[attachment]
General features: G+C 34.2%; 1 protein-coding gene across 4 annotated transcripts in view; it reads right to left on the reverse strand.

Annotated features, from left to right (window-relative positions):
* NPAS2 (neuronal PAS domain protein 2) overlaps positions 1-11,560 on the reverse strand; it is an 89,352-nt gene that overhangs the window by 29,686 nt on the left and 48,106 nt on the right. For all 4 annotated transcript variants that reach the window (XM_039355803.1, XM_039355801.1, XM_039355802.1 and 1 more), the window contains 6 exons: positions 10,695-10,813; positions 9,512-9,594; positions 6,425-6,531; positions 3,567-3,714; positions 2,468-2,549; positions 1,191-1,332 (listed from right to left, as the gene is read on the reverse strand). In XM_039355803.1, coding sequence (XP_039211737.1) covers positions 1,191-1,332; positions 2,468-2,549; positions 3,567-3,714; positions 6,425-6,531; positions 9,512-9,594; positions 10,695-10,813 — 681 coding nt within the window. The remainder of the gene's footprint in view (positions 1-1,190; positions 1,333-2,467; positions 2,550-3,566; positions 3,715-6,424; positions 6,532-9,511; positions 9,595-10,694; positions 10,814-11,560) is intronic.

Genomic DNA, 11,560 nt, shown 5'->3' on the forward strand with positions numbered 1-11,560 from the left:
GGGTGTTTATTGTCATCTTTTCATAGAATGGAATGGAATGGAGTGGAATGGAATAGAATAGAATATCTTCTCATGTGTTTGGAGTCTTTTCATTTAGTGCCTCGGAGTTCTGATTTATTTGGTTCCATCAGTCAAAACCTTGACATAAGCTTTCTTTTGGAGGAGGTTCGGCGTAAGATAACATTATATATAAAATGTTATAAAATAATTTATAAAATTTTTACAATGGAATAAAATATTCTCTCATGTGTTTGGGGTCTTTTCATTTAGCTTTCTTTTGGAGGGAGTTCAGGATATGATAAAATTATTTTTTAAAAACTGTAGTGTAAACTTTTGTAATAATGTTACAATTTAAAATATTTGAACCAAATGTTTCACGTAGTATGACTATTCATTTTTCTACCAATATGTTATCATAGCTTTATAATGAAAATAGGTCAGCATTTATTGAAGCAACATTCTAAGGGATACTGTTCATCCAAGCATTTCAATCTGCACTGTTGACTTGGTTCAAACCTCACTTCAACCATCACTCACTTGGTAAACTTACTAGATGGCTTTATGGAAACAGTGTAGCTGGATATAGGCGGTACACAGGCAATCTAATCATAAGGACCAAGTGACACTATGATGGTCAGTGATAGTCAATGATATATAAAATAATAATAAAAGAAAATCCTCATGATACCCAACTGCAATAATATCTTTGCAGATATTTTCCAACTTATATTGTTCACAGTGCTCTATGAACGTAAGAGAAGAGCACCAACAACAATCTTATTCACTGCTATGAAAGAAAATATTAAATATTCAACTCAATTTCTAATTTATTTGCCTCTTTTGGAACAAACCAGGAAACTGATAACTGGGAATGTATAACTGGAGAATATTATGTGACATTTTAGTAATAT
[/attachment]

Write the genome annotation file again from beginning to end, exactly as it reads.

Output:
General features: G+C 34.2%; 1 protein-coding gene across 4 annotated transcripts in view; it reads right to left on the reverse strand.

Annotated features, from left to right (window-relative positions):
* NPAS2 (neuronal PAS domain protein 2) overlaps positions 1-11,560 on the reverse strand; it is an 89,352-nt gene that overhangs the window by 29,686 nt on the left and 48,106 nt on the right. For all 4 annotated transcript variants that reach the window (XM_039355803.1, XM_039355801.1, XM_039355802.1 and 1 more), the window contains 6 exons: positions 10,695-10,813; positions 9,512-9,594; positions 6,425-6,531; positions 3,567-3,714; positions 2,468-2,549; positions 1,191-1,332 (listed from right to left, as the gene is read on the reverse strand). In XM_039355803.1, coding sequence (XP_039211737.1) covers positions 1,191-1,332; positions 2,468-2,549; positions 3,567-3,714; positions 6,425-6,531; positions 9,512-9,594; positions 10,695-10,813 — 681 coding nt within the window. The remainder of the gene's footprint in view (positions 1-1,190; positions 1,333-2,467; positions 2,550-3,566; positions 3,715-6,424; positions 6,532-9,511; positions 9,595-10,694; positions 10,814-11,560) is intronic.

Genomic DNA, 11,560 nt, shown 5'->3' on the forward strand with positions numbered 1-11,560 from the left:
GGGTGTTTATTGTCATCTTTTCATAGAATGGAATGGAATGGAGTGGAATGGAATAGAATAGAATATCTTCTCATGTGTTTGGAGTCTTTTCATTTAGTGCCTCGGAGTTCTGATTTATTTGGTTCCATCAGTCAAAACCTTGACATAAGCTTTCTTTTGGAGGAGGTTCGGCGTAAGATAACATTATATATAAAATGTTATAAAATAATTTATAAAATTTTTACAATGGAATAAAATATTCTCTCATGTGTTTGGGGTCTTTTCATTTAGCTTTCTTTTGGAGGGAGTTCAGGATATGATAAAATTATTTTTTAAAAACTGTAGTGTAAACTTTTGTAATAATGTTACAATTTAAAATATTTGAACCAAATGTTTCACGTAGTATGACTATTCATTTTTCTACCAATATGTTATCATAGCTTTATAATGAAAATAGGTCAGCATTTATTGAAGCAACATTCTAAGGGATACTGTTCATCCAAGCATTTCAATCTGCACTGTTGACTTGGTTCAAACCTCACTTCAACCATCACTCACTTGGTAAACTTACTAGATGGCTTTATGGAAACAGTGTAGCTGGATATAGGCGGTACACAGGCAATCTAATCATAAGGACCAAGTGACACTATGATGGTCAGTGATAGTCAATGATATATAAAATAATAATAAAAGAAAATCCTCATGATACCCAACTGCAATAATATCTTTGCAGATATTTTCCAACTTATATTGTTCACAGTGCTCTATGAACGTAAGAGAAGAGCACCAACAACAATCTTATTCACTGCTATGAAAGAAAATATTAAATATTCAACTCAATTTCTAATTTATTTGCCTCTTTTGGAACAAACCAGGAAACTGATAACTGGGAATGTATAACTGGAGAATATTATGTGACATTTTAGTAATAT